Cape Hillsborough is on the Hibiscus Coast in the Mackay Queensland Region.
It is well known for its stunning scenery, beautiful sunrises and for the Kangaroos and Wallabies that feed on the beach at sunrise.
Cape Hillsborough is approx. 50kms north of Mackay, and will take you about 45-50 minutes to drive there.
You can stay at the Cape Hillsborough Nature Tourist Park, in the camp grounds or in one of their cabins.
There's also a great camping spot at nearby Smalleys Beach Camp Grounds.
Or you can drive there in the morning to see this spectacular view.
We decided to stay a couple of days at the Cape Hillsborough Nature Tourist Park in a cabin. It gave us time to not only see the Kangaroos but to also explore the area and all it has to offer.
To see the Cape Hillsborough Kangaroos and Wallabies feed on the beach at sunrise you need to be there at, you guessed it, SUNRISE!
If you want to see them come down onto the beach you'll need to be there a little earlier.
So check your sunrise times and set your alarm.
I Imagined I would watch quietly as the kangaroos and wallabies wander out of the bush at first light. Searching for their morning breakfast and getting ready to start their day.
We set our alarm for around 5am and walked the short distance onto the beach from our cabin. Unfortunately we were too late to watch them come down onto the beach. By the time we got there the kangaroos, wallabies and people had already gathered.
Now I've seen Kangaroos in the wild and in zoos before, but getting up close to the small Eastern Grey Kangaroos and Wallabies was a treat.
They're just so damn cute and they're comfortable with “Humans” in a natural environment, so are happy to interact with their visitors.
Getting up close to the kangaroos is easy. Murray the “Ranger” strategically positions cones to keep people a safe distance from the animals, and initially the visitors stay behind the cones.
But the kangaroos apparently aren't aware of the rules. They go wherever they want, wandering around the beach, not giving a care where the people or the cones are.
When we visited there were a lot of families, couples and friends, all vying for the perfect position to take photos of the roos and wallabies.
And of course, there were those who were trying for the perfect selfie.
Most people who came to the beach were camping nearby and had wandered down from their camp sites. Kids in pyjamas and adults just out of bed with coffee in hand, were all enjoying the very well planned, but no less exciting experience.
There may have even been a few who got up earlier than everyone else, had a shower, did their hair and put on makeup.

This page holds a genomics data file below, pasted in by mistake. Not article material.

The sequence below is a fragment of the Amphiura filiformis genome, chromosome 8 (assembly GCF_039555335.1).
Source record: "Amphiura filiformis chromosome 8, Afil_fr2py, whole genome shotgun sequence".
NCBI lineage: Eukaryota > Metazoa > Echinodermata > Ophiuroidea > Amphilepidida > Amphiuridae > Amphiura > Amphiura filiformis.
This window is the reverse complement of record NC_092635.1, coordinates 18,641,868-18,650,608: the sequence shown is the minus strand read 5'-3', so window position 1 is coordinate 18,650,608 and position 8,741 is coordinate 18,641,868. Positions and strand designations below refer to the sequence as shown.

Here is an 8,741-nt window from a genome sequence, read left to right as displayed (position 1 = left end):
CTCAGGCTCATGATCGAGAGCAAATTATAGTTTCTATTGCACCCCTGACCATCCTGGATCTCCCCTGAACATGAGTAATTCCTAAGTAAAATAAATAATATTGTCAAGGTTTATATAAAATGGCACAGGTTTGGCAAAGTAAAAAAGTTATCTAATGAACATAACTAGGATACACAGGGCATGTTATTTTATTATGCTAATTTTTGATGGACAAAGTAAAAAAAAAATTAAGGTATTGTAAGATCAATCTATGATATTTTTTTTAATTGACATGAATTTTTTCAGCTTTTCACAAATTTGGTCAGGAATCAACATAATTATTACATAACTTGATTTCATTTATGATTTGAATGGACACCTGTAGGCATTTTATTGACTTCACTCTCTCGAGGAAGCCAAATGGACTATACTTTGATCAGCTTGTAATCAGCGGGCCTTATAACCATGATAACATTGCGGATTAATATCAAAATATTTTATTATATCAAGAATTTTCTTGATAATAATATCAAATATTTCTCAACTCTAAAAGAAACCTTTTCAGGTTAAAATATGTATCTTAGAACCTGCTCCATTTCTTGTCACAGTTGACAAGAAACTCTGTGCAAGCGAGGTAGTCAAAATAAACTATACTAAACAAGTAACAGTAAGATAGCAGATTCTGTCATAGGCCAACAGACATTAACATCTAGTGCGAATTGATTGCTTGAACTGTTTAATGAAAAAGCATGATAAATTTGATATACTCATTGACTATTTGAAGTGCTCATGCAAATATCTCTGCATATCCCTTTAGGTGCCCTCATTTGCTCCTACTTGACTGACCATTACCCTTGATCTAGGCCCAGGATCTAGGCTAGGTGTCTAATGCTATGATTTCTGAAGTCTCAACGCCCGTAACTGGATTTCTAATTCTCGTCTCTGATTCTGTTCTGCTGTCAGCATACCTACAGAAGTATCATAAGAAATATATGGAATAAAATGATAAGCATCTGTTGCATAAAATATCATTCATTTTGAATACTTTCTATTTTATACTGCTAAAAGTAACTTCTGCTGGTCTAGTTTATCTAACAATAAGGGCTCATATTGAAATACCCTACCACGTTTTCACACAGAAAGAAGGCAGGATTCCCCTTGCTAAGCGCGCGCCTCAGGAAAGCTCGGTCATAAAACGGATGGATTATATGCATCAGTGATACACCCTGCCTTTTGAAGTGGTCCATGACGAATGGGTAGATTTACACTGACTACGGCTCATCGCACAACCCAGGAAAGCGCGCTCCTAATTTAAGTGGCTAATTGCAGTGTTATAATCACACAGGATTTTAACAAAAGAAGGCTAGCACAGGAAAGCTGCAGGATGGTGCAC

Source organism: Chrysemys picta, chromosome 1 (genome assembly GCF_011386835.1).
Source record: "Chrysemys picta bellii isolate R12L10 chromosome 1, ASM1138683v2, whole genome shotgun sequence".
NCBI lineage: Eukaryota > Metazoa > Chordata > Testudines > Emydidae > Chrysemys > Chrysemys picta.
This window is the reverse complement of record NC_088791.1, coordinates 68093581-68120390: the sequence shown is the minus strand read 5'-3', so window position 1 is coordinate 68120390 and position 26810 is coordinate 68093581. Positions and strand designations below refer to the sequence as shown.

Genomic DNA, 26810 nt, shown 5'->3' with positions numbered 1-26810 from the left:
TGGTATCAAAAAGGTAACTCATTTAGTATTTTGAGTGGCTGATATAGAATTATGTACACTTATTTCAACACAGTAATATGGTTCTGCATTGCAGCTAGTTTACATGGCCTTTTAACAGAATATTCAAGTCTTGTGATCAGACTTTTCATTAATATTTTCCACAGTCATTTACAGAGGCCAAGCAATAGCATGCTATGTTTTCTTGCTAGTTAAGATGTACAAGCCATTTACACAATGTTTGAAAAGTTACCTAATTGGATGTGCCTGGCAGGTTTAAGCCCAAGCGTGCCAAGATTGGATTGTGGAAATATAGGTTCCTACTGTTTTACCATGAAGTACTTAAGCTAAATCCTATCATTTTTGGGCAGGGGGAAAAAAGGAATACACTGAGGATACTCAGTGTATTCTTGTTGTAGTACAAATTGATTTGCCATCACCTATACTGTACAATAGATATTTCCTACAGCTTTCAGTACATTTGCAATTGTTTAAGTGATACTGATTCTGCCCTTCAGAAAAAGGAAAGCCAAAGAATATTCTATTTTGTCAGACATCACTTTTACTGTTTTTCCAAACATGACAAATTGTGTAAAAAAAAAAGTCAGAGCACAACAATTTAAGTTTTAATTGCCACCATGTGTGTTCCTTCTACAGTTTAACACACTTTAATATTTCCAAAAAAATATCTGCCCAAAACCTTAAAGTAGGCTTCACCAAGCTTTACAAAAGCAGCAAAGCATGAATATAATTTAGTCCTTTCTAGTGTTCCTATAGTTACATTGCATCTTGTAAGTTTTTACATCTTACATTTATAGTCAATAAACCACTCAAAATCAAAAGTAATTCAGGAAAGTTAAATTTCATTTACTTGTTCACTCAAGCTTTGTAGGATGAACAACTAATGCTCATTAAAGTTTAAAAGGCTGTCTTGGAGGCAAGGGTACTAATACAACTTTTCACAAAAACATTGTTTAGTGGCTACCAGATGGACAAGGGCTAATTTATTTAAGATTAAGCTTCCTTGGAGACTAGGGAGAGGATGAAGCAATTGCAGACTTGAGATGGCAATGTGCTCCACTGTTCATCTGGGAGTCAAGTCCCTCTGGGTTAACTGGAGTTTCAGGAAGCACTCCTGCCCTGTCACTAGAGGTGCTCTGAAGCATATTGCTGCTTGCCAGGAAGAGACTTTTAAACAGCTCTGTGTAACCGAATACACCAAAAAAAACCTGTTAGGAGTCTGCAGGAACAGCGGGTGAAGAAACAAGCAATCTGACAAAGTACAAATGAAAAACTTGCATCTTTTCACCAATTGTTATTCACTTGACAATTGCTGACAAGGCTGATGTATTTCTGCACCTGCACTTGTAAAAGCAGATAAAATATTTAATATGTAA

Just to make sure the selfie was perfect for an Instagram post. (I wasn't one of them)
Murray the “Ranger” gave a very informative speech on the history of the Cape Hillsborough Kangaroos and Wallabies.
They come down to the beach at sunrise to feed on seaweed and mangrove seed pods that wash up overnight.
Murray was also spreading pellets around the sand for a little more to eat. The pellets give them additional vitamins as the seaweed and Mangrove seed pods aren't as abundant as they once were.
I asked Murray if there were any families in the mob (a group of Kangaroos is called a mob). He said that years back the mob was wild and there were indeed mamas with joeys in their pouches.
However, over the years the mob died off, and instead now the kangaroos you see are rescues and orphans that have been relocated to the park.
The Wallabies that come down are wild and if you're lucky you'll see a mama Wallaby with her baby.
I was initially disappointed to find out that the Kangaroos are essentially “pets of the park”. But there's just something special about watching them come together with the Wallabies and the visitors.
Just watching them interact with each other and their visitors is something you can look forward to.
And don't forget, there's also the magic of a sunrise over the ocean.
If you are in the Mackay Region of Queensland, Cape Hillsborough and the Kangaroos are definitely worth getting up for.
Explore the outer coast of Pohatu Marine Reserve and marvel at its spectacular towering cliffs, rock stacks, reefs, and deep sea caves. Observe the diverse wildlife and marine species such as penguins, seals, various sea birds and possibly the world’s smallest dolphin!